I will plan to write a more thorough entry here on my blog for Harry Middleton Hyatt. This particular blog will simply address some things that are not being properly taught or communicated when it comes to his writings.
Harry Middleton Hyatt was an Anglican minister and folklorist who travelled much of the South in the latter 1930s and 1940s in an attempt to preserve hoodoo folklore and practices. Hyatt was a human being and as such he was flawed. However, Hyatt should be commended on his attempt and the work he was able the record. This said there are problems that are not being communicated to people when they come across his work. Those problems include:
1.) A focus primarily on the "black thread" of the tapestry that is hoodoo. In his volumes, "Hoodoo-Conjuration-Witchcraft-Rootwork", he seems to completely ignore any white or Native America influences. In fact he is told by some of his African-American informants that there are a good number of white workers and this seems to go right over Hyatt's head. This should have been a major hint to Hyatt that his belief in a "pure black" tradition was wrong. However, Hyatt only focused on the African-American practices and as such he missed the big-picture and was not able to see the "tapestry" that is hoodoo. I am firmly convinced that if Hyatt would have had that stoke of genius to be able to "see" hoodoo for what it truly is, a mix of African-American, Scott-Irish, and Native American practices it would have blown his mind and it would have taken his documentation and recording of the practice into a brand new direction. Unfortunately that didn't happen and Hyatt didn't have the genius to recognize what exactly hoodoo was and as such only focused on the "black thread" of the tapestry.
2.) Hyatt's black informants were of a mix of people who had good knowledge, people who had questionable knowledge, people who didn't know a thing, and people who lied and invented stories. Hyatt didn't separate or make distinctions between these different peoples. If you start reading his works then you will find some very amusing and entertaining stories that have no basis in reality. In fact, I was often left with the feeling that many of his black informants should have become writers because they told some really good fictional tales! I mean there are elaborate tales of "hoodoo initiation rites" (no such thing), hoodoo balls/parties (no such thing), hoodoo schools similar to our understanding of the Hogwarts of the Harry Potter fame (no such thing), hoodoo covens (no such thing), and the appearance of Lucifer at "hoodoo rituals" (never happened). I just hope readers who come across Hyatt's work have the intelligence to realize when one of the informants was being honest and when they were spinning tales.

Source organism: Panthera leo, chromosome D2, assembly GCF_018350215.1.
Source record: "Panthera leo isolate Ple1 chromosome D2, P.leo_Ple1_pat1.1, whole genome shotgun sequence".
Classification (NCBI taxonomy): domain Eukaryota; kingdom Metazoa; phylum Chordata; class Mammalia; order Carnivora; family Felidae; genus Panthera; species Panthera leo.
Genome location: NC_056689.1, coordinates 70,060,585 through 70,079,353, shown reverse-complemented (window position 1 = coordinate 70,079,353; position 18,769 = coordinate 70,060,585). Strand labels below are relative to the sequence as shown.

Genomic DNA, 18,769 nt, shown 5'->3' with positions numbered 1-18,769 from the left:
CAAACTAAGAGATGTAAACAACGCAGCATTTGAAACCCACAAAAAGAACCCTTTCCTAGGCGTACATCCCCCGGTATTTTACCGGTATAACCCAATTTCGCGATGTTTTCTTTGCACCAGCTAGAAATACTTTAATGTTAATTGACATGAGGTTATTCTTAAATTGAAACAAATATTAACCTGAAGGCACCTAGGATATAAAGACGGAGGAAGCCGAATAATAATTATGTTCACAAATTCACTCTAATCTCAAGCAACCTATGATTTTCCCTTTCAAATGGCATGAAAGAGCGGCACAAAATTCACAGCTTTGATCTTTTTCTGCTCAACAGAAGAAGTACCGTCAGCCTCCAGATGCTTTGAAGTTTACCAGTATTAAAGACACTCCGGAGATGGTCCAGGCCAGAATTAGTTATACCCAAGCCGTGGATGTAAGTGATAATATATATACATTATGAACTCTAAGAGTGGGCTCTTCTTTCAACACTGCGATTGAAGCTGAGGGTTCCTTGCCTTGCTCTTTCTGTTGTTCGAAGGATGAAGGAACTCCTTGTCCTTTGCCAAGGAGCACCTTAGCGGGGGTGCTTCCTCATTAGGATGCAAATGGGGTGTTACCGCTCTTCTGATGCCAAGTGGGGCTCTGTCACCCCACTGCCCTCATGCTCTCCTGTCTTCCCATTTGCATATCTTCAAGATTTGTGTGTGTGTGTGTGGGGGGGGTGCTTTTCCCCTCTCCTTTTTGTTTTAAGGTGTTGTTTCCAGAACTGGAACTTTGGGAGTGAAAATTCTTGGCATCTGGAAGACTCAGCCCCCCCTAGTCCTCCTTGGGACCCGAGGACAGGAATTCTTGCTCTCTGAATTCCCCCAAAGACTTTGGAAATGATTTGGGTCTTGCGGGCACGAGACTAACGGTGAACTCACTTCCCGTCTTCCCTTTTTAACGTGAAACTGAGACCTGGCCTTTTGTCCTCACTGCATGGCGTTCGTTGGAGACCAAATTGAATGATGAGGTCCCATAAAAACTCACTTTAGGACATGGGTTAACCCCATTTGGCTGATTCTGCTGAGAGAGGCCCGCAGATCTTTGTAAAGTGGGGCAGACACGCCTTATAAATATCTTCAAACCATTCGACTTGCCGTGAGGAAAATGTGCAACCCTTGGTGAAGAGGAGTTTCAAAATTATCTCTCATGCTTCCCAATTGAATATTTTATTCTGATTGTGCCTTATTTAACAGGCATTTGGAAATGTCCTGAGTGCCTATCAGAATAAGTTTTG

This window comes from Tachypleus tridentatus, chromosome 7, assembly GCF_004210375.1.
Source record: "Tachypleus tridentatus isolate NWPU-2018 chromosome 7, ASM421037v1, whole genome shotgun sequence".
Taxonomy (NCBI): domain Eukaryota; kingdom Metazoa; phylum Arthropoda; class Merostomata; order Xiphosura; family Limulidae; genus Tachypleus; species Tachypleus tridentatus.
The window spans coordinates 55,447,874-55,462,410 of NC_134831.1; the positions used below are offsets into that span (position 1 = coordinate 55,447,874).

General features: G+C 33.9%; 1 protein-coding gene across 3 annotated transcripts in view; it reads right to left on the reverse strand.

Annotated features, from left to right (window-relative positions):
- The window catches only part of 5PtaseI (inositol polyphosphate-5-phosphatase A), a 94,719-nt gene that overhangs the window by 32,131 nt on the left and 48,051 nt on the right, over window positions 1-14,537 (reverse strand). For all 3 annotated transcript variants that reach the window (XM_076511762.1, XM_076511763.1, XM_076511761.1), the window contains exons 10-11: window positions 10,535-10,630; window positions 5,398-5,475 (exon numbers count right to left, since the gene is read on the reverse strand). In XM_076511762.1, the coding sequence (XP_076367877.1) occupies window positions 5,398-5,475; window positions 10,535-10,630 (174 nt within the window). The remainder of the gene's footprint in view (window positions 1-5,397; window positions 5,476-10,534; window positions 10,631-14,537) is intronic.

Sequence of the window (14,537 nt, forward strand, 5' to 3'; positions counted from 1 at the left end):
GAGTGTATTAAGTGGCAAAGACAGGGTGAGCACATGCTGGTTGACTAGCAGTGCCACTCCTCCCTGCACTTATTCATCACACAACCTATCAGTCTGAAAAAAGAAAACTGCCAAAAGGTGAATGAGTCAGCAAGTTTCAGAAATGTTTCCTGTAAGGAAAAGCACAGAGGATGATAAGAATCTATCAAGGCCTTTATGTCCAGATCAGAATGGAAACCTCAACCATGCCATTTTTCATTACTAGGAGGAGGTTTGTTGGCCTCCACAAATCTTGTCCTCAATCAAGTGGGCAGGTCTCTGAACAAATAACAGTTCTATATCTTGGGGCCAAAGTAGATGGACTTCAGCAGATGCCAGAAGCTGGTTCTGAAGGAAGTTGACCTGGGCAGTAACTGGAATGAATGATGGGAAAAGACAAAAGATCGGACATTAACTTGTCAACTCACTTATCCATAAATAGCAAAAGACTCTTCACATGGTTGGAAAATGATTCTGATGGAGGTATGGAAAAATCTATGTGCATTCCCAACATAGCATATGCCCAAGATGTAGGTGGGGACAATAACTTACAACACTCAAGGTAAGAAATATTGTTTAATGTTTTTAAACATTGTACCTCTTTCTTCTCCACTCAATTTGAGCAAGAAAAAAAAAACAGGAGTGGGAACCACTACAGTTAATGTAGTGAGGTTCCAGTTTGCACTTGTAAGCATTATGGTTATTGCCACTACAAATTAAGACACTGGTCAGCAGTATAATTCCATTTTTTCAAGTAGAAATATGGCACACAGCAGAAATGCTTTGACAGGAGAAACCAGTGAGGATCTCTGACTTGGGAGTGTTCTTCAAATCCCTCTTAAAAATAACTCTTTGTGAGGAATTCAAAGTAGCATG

3.) This is just my personal opinion and I have no evidence to back it up, but I am convinced from reading Hyatt's work that some of the informants deliberately lied, not just spun tales, but deliberately lied to Hyatt for whatever reason.
4.) Hyatt believed that the "golden age" of hoodoo had passed and believed that the marketers, the non-practicing white and Jewish manufacturers, had destroyed the tradition. He was wrong. The practice wasn't dead it just went underground and became more secretive. Also it needs to be stressed once again that Hyatt was only focusing on African-American practices and ignored the Scott-Irish and Native-American influences.
People today with no family history of hoodoo/rootwork/conjure are using Hyatt's work as if it is the "hoodoo bible" and most of what they know, or think they know, comes from Hyatt's work. Hyatt's work is good, however it is nowhere near strong enough to be used as a foundation for knowledge on hoodoo/rootwork/conjure.
So these are just some things to know about Hyatt. In the future I will expand on the topic.